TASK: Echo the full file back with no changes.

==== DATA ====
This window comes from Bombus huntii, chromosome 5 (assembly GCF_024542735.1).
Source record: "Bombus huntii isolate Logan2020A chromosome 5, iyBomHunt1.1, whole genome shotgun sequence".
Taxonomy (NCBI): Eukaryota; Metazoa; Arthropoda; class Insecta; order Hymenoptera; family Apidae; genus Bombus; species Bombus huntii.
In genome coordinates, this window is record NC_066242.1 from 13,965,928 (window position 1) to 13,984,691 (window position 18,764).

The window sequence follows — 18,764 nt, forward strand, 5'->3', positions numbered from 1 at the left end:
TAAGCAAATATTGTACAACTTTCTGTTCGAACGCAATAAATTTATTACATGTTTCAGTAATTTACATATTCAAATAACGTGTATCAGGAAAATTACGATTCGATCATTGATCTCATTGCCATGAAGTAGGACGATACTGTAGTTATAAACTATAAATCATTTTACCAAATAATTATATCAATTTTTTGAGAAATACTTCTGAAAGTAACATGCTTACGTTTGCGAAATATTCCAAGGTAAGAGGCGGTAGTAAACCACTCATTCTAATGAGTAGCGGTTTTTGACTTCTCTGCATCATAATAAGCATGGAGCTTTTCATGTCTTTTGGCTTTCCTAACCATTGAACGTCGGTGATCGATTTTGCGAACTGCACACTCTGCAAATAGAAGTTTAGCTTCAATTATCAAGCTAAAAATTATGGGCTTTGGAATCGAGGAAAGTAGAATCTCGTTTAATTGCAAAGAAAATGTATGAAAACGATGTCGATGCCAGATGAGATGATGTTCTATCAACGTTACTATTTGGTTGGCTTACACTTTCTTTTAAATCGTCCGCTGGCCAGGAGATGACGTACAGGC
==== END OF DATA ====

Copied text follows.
This window comes from Bombus huntii, chromosome 5 (assembly GCF_024542735.1).
Source record: "Bombus huntii isolate Logan2020A chromosome 5, iyBomHunt1.1, whole genome shotgun sequence".
Taxonomy (NCBI): Eukaryota; Metazoa; Arthropoda; class Insecta; order Hymenoptera; family Apidae; genus Bombus; species Bombus huntii.
In genome coordinates, this window is record NC_066242.1 from 13,965,928 (window position 1) to 13,984,691 (window position 18,764).

The window sequence follows — 18,764 nt, forward strand, 5'->3', positions numbered from 1 at the left end:
TAAGCAAATATTGTACAACTTTCTGTTCGAACGCAATAAATTTATTACATGTTTCAGTAATTTACATATTCAAATAACGTGTATCAGGAAAATTACGATTCGATCATTGATCTCATTGCCATGAAGTAGGACGATACTGTAGTTATAAACTATAAATCATTTTACCAAATAATTATATCAATTTTTTGAGAAATACTTCTGAAAGTAACATGCTTACGTTTGCGAAATATTCCAAGGTAAGAGGCGGTAGTAAACCACTCATTCTAATGAGTAGCGGTTTTTGACTTCTCTGCATCATAATAAGCATGGAGCTTTTCATGTCTTTTGGCTTTCCTAACCATTGAACGTCGGTGATCGATTTTGCGAACTGCACACTCTGCAAATAGAAGTTTAGCTTCAATTATCAAGCTAAAAATTATGGGCTTTGGAATCGAGGAAAGTAGAATCTCGTTTAATTGCAAAGAAAATGTATGAAAACGATGTCGATGCCAGATGAGATGATGTTCTATCAACGTTACTATTTGGTTGGCTTACACTTTCTTTTAAATCGTCCGCTGGCCAGGAGATGACGTACAGGC